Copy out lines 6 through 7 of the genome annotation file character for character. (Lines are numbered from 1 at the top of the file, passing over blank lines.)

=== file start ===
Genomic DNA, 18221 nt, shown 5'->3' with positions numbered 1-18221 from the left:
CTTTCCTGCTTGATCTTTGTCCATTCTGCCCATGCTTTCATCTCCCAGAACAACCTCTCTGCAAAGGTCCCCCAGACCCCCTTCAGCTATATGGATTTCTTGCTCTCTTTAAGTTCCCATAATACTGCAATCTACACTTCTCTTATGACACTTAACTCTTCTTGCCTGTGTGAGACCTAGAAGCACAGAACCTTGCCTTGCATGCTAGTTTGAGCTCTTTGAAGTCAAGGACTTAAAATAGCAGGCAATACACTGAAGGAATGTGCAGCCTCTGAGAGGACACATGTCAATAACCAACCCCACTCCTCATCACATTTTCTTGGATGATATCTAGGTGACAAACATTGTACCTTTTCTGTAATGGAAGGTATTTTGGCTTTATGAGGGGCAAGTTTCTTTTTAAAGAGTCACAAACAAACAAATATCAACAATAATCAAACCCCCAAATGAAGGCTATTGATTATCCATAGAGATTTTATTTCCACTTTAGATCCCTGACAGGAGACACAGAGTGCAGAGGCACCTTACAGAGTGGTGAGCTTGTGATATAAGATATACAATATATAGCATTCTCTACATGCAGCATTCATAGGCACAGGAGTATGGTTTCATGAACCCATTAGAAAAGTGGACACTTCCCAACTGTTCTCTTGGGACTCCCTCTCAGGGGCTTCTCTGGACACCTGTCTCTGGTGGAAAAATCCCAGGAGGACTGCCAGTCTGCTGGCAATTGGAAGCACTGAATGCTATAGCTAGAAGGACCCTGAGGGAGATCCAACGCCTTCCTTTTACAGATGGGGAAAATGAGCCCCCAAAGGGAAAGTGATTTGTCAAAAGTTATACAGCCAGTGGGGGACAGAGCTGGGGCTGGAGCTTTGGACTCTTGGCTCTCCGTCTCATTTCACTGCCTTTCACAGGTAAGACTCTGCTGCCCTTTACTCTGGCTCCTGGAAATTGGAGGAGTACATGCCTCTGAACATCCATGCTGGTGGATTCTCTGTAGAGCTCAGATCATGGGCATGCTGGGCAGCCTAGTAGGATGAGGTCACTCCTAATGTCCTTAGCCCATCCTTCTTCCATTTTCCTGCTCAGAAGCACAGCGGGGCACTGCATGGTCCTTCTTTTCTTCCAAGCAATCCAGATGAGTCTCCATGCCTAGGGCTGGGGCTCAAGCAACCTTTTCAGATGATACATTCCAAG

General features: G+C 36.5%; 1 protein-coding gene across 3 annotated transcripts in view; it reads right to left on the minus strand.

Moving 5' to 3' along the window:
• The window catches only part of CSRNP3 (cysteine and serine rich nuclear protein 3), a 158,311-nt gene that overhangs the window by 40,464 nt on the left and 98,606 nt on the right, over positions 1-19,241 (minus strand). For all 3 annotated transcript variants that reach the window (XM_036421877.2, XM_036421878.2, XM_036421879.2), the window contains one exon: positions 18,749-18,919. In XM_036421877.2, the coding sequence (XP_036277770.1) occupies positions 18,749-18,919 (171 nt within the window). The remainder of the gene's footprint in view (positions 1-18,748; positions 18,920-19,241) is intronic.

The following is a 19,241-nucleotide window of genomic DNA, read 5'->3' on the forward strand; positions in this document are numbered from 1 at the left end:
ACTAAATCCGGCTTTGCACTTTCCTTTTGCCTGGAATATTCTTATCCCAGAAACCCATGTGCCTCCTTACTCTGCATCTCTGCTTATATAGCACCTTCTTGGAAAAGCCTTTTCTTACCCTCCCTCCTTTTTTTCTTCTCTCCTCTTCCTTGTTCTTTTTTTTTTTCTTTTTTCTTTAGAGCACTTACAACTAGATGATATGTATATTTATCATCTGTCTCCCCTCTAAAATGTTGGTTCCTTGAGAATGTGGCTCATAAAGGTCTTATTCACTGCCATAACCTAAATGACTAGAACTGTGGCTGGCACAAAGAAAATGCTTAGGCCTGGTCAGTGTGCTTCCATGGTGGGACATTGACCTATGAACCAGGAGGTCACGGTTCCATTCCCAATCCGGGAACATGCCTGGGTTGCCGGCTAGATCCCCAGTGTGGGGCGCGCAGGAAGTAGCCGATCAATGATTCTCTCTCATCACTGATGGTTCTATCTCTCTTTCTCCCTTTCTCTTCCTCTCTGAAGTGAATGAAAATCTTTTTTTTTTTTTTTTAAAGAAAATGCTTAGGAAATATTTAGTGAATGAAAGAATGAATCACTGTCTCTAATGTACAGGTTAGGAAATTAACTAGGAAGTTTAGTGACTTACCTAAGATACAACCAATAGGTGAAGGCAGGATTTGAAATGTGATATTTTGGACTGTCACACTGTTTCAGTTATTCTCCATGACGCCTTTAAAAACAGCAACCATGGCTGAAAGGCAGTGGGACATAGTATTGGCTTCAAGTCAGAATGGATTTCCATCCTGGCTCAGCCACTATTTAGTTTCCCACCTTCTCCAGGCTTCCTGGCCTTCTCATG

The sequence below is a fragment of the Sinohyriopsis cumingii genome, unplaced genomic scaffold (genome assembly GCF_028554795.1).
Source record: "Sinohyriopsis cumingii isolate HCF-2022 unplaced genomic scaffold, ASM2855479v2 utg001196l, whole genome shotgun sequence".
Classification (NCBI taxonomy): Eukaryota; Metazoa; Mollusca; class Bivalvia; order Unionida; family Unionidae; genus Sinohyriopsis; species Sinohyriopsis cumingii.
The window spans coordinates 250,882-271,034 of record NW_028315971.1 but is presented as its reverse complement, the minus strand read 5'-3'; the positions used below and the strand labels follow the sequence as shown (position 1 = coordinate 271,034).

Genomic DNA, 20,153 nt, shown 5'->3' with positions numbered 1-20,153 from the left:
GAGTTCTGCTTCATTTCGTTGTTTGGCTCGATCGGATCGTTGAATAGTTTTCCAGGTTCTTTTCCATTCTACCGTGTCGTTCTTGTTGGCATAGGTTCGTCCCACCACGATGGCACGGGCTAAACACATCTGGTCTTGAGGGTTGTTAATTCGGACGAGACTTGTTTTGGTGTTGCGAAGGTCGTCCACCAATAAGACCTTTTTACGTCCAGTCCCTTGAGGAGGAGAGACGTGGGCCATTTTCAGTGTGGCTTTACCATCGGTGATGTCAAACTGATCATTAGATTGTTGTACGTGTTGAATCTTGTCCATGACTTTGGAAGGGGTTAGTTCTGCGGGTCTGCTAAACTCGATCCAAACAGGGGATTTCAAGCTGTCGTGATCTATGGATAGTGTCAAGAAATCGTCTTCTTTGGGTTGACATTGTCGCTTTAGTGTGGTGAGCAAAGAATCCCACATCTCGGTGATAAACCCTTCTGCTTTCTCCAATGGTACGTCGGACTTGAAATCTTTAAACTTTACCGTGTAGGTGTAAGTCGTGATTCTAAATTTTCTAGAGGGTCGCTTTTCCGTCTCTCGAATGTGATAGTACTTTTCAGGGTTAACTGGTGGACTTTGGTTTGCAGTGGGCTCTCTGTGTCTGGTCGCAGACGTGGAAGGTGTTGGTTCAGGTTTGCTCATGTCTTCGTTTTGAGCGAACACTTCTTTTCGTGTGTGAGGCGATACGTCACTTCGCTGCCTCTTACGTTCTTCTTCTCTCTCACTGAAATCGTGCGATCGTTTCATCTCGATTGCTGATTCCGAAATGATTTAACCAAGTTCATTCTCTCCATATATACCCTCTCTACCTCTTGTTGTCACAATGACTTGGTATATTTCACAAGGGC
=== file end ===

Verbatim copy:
The following is a 19,241-nucleotide window of genomic DNA, read 5'->3' on the forward strand; positions in this document are numbered from 1 at the left end:
ACTAAATCCGGCTTTGCACTTTCCTTTTGCCTGGAATATTCTTATCCCAGAAACCCATGTGCCTCCTTACTCTGCATCTCTGCTTATATAGCACCTTCTTGGAAAAGCCTTTTCTTACCCTCCCTCCTTTTTTTCTTCTCTCCTCTTCCTTGTTCTTTTTTTTTTTCTTTTTTCTTTAGAGCACTTACAACTAGATGATATGTATATTTATCATCTGTCTCCCCTCTAAAATGTTGGTTCCTTGAGAATGTGGCTCATAAAGGTCTTATTCACTGCCATAACCTAAATGACTAGAACTGTGGCTGGCACAAAGAAAATGCTTAGGCCTGGTCAGTGTGCTTCCATGGTGGGACATTGACCTATGAACCAGGAGGTCACGGTTCCATTCCCAATCCGGGAACATGCCTGGGTTGCCGGCTAGATCCCCAGTGTGGGGCGCGCAGGAAGTAGCCGATCAATGATTCTCTCTCATCACTGATGGTTCTATCTCTCTTTCTCCCTTTCTCTTCCTCTCTGAAGTGAATGAAAATCTTTTTTTTTTTTTTTTAAAGAAAATGCTTAGGAAATATTTAGTGAATGAAAGAATGAATCACTGTCTCTAATGTACAGGTTAGGAAATTAACTAGGAAGTTTAGTGACTTACCTAAGATACAACCAATAGGTGAAGGCAGGATTTGAAATGTGATATTTTGGACTGTCACACTGTTTCAGTTATTCTCCATGACGCCTTTAAAAACAGCAACCATGGCTGAAAGGCAGTGGGACATAGTATTGGCTTCAAGTCAGAATGGATTTCCATCCTGGCTCAGCCACTATTTAGTTTCCCACCTTCTCCAGGCTTCCTGGCCTTCTCATG